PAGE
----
T-helper Subclasses and Cross Regulation. Because cross regulation may influence immunity during the short term after oral or parenteral immunization, it is of value to discuss the possible role of T-helper cell subclasses in cross regulation (Street and Mosmann, 1991; Swain et al., 1991; Trinchieri, 1993). Helper T cells segregate into two subsets depending on whether the cells secrete interferon gamma (IFgamma and interleukin-2 (IL-2) and IL-12 (T helper-1, Th1) or IL-4. IL-5 IL-6 and IL-10 (T helper-2, Th2) (Mosmann and Sad, 1996). This distinction is important because the cytokines determine the kind of help provided by the respective T-helper cell types. This dualistic system that achieves harmony between opposing cytokine influences is graphically illustrated in Figure 6. The central object in figure 22-6 which resembles the symbol for yin and yang represents the symmetric opposing effects of cytokines on lymphatic tissue microenvironments. In "peripheral" lymphoid environments such as in lymph nodes draining the skin, IL-12 secreted by Langerhans cells favors differentiation of T cells that secrete IFN-gamma and IL-2. In addition to favoring "cellular immunity" these The cytokines favor production of IgG isotopes by B-cells. The "mucosal" environment in the Peyer's patch is affected by high local concentrations of TGFbeta1. This cytokine favors development of T cells that secrete IL-4, IL-5, IL-6, IL-10 etc. IL-4 negatively effects "peripheral cellular immunity" at the same time that it favors development of B-cells committed to IgA secretion. Furthermore, TGFbeta1 has been shown to directly affect immunoglobulin gene class switching to favor selection of "alpha" heavy chain genes. Thus, environmental influences, of which cytokines are a prominent few, affect the "direction" of the immune response toward "cellular" (Th1) or "humoral" immunity (Th2). When the vector is oriented alone the extreme opposites. However, intermediate "vectorial" orientations productive of mixed secretion of cytokines can produce "mucosal" or "peripheral" immunity when IL-4 and IFN gamma moderately predominate among other microenvironmental cues.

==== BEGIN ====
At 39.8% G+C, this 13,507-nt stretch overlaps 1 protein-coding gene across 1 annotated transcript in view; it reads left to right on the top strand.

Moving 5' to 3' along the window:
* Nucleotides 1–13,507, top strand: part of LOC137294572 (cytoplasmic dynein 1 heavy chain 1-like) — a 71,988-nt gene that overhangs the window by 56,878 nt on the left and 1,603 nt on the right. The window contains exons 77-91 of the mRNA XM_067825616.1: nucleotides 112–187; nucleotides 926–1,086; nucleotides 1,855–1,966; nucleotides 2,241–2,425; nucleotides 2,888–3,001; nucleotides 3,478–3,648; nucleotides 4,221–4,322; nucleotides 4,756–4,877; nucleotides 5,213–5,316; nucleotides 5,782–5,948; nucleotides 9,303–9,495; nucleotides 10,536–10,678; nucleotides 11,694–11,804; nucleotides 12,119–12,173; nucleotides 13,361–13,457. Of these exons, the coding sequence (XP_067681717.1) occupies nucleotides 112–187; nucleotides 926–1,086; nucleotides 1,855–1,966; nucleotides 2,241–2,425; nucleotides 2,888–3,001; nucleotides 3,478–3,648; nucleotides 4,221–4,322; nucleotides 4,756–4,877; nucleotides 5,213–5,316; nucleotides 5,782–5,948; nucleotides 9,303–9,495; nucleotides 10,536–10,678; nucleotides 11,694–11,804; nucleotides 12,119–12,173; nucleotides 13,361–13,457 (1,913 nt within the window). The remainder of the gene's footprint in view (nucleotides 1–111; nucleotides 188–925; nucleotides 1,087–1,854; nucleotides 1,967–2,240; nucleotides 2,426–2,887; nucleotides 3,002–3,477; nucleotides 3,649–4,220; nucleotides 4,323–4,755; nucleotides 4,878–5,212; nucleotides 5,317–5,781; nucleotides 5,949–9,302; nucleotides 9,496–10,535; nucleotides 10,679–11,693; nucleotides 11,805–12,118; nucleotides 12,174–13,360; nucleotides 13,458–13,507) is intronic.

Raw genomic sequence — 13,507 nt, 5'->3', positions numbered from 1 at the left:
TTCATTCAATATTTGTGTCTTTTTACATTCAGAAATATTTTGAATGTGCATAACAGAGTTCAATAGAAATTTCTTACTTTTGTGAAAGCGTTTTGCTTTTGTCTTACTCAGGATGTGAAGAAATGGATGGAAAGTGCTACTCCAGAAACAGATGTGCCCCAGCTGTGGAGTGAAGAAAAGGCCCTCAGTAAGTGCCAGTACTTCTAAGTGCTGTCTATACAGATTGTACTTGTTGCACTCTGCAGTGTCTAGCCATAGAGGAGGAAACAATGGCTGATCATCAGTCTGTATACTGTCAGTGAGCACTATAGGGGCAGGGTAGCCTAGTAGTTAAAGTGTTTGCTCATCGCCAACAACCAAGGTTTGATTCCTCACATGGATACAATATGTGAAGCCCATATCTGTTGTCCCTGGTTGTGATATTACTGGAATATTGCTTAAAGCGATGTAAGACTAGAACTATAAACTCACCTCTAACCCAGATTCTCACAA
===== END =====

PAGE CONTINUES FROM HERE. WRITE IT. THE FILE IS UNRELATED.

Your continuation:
The relative concentration of T-helper types in lymph nodes or Peyer's patches influence selective expression of IgG or IgA immunoglobulin isotypes (Stavnezer, 1995). Anatomic compartmentalization of T-helper subclasses is of value when considering possible mechanisms of cross regulation. When Th1 responses are preponderant (as they are in skin-draining lymph nodes), T helper cells secrete IL 2, IL-12 and IF gamma, resulting in selective expression of IgG immunoglobulins and activation of cytotoxic T cells and armed mononuclear phagocytes (Weinstein et al., 1991; Kang et al., 1996; and Ariizumi et al., 1995). Where Th2 responses are preponderant (as they are in mucosal sites), T helper cells secrete IL 4, 5, 6, 10, etc, resulting in selective expression of different immunoglobulin isotypes including IgA (Hiroi et al., 1995; Lebman and Coffman, 1994). T helper cells also down regulate peripheral cell-mediated immunity at the same time as there is increased development of cytotoxic T cells that selectively home to mucosal intraepithelial sites (Ke and Kapp, 1996). The T-helper cell types provide positive and negative feedback control on commitment of B cells to express specific antibody isotypes. For example, IF gamma suppresses commitment to IgA and IL-4 suppresses commitment to IgG. Whether this is a direct effect on the B cell or an indirect effect mediated by T cells is a subject of great interest.

Anatomic Compartmentalization of T-helper Subclass Commitment. In mucosal sites, abundance of the cytokine TGF beta-1 programs Th0 cells to develop into Th2 cells (Lebman and Coffman, 1994; Young et al., 1994). The cytokines secreted by Th2 cells contribute to expansion and differentiation of B cells committed to IgA expression. TGF beta-1 also contributes to selective expression of IgA antibodies by favoring immunoglobulin heavy chain gene switching to IgA, and by suppressing expression of other isotypes (Lebman and Coffman, 1994; Stavnezer, 1995). TGF beta-1 is not widely distributed in peripheral lymph nodes where there is selective expression of Th1 cellular responses and IgG antibodies. Recent publications suggest that Langerhans cells from the periphery may have a role in Th1 commitment by secreting IL-12 and IL-1 beta - converting enzyme (Kang et al., 1996; Ariizumi et al., 1995). Other relationships of Th1/Th2 responses may depend upon which antigen-presenting cell type migrates into a site and conditions the microenvironment (Morikawa et al., 1995).

When this system is analyzed in vitro at the single cell level, specific Th types or cytokine profiles are not sufficient to cause uncommitted IgM+, IgD+ or IgM-only B cells to switch to IgA (Shrader et al., 1990, Kotloff and Cebra, 1988). However, when antigen-presenting cell types or stromal cells are added, switching occurs. Thus, the cross regulation is related to a sum of multiple "microenvironmental" factors unique to the tissue where the immune response is initiated (Weinstein and Cebra, 1991, Weinstein et al., 1991). Resolution of this on a molecular level awaits further research study.